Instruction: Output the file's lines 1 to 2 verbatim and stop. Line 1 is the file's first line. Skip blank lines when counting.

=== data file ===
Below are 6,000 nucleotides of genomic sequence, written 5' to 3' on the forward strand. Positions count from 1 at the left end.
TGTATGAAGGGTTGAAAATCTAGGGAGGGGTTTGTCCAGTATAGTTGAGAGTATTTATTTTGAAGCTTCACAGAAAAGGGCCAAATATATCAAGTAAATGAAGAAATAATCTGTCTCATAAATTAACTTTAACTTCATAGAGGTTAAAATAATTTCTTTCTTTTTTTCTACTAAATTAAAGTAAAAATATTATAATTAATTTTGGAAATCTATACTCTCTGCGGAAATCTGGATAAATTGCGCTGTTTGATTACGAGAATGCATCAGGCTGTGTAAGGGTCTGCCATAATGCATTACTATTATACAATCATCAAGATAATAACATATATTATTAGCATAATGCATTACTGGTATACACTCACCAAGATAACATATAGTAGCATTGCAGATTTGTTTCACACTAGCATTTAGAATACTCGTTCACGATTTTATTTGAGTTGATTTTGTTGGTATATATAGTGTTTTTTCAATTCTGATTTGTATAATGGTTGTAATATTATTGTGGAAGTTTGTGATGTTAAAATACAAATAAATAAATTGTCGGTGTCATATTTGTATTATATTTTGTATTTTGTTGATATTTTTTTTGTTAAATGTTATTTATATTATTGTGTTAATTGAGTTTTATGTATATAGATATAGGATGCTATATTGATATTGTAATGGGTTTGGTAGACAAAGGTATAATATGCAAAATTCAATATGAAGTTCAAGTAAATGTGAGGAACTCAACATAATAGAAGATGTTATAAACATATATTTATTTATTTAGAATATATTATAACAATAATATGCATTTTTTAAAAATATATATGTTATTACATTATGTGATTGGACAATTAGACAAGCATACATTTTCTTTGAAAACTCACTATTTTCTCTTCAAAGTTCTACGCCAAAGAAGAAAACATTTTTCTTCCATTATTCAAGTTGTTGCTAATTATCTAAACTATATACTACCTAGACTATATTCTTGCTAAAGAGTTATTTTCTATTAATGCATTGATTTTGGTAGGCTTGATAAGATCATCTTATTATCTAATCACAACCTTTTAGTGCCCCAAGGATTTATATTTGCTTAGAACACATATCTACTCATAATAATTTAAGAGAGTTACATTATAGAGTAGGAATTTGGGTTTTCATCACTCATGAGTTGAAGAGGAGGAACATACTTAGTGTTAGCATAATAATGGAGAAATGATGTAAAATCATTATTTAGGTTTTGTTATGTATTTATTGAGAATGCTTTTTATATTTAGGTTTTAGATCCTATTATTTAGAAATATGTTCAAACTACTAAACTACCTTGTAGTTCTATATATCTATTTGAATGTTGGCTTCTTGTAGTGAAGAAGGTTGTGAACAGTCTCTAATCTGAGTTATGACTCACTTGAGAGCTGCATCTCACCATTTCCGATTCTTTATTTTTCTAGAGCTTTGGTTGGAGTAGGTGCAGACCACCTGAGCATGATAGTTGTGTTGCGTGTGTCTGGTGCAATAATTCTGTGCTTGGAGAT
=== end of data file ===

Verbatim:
Below are 6,000 nucleotides of genomic sequence, written 5' to 3' on the forward strand. Positions count from 1 at the left end.
TGTATGAAGGGTTGAAAATCTAGGGAGGGGTTTGTCCAGTATAGTTGAGAGTATTTATTTTGAAGCTTCACAGAAAAGGGCCAAATATATCAAGTAAATGAAGAAATAATCTGTCTCATAAATTAACTTTAACTTCATAGAGGTTAAAATAATTTCTTTCTTTTTTTCTACTAAATTAAAGTAAAAATATTATAATTAATTTTGGAAATCTATACTCTCTGCGGAAATCTGGATAAATTGCGCTGTTTGATTACGAGAATGCATCAGGCTGTGTAAGGGTCTGCCATAATGCATTACTATTATACAATCATCAAGATAATAACATATATTATTAGCATAATGCATTACTGGTATACACTCACCAAGATAACATATAGTAGCATTGCAGATTTGTTTCACACTAGCATTTAGAATACTCGTTCACGATTTTATTTGAGTTGATTTTGTTGGTATATATAGTGTTTTTTCAATTCTGATTTGTATAATGGTTGTAATATTATTGTGGAAGTTTGTGATGTTAAAATACAAATAAATAAATTGTCGGTGTCATATTTGTATTATATTTTGTATTTTGTTGATATTTTTTTTGTTAAATGTTATTTATATTATTGTGTTAATTGAGTTTTATGTATATAGATATAGGATGCTATATTGATATTGTAATGGGTTTGGTAGACAAAGGTATAATATGCAAAATTCAATATGAAGTTCAAGTAAATGTGAGGAACTCAACATAATAGAAGATGTTATAAACATATATTTATTTATTTAGAATATATTATAACAATAATATGCATTTTTTAAAAATATATATGTTATTACATTATGTGATTGGACAATTAGACAAGCATACATTTTCTTTGAAAACTCACTATTTTCTCTTCAAAGTTCTACGCCAAAGAAGAAAACATTTTTCTTCCATTATTCAAGTTGTTGCTAATTATCTAAACTATATACTACCTAGACTATATTCTTGCTAAAGAGTTATTTTCTATTAATGCATTGATTTTGGTAGGCTTGATAAGATCATCTTATTATCTAATCACAACCTTTTAGTGCCCCAAGGATTTATATTTGCTTAGAACACATATCTACTCATAATAATTTAAGAGAGTTACATTATAGAGTAGGAATTTGGGTTTTCATCACTCATGAGTTGAAGAGGAGGAACATACTTAGTGTTAGCATAATAATGGAGAAATGATGTAAAATCATTATTTAGGTTTTGTTATGTATTTATTGAGAATGCTTTTTATATTTAGGTTTTAGATCCTATTATTTAGAAATATGTTCAAACTACTAAACTACCTTGTAGTTCTATATATCTATTTGAATGTTGGCTTCTTGTAGTGAAGAAGGTTGTGAACAGTCTCTAATCTGAGTTATGACTCACTTGAGAGCTGCATCTCACCATTTCCGATTCTTTATTTTTCTAGAGCTTTGGTTGGAGTAGGTGCAGACCACCTGAGCATGATAGTTGTGTTGCGTGTGTCTGGTGCAATAATTCTGTGCTTGGAGAT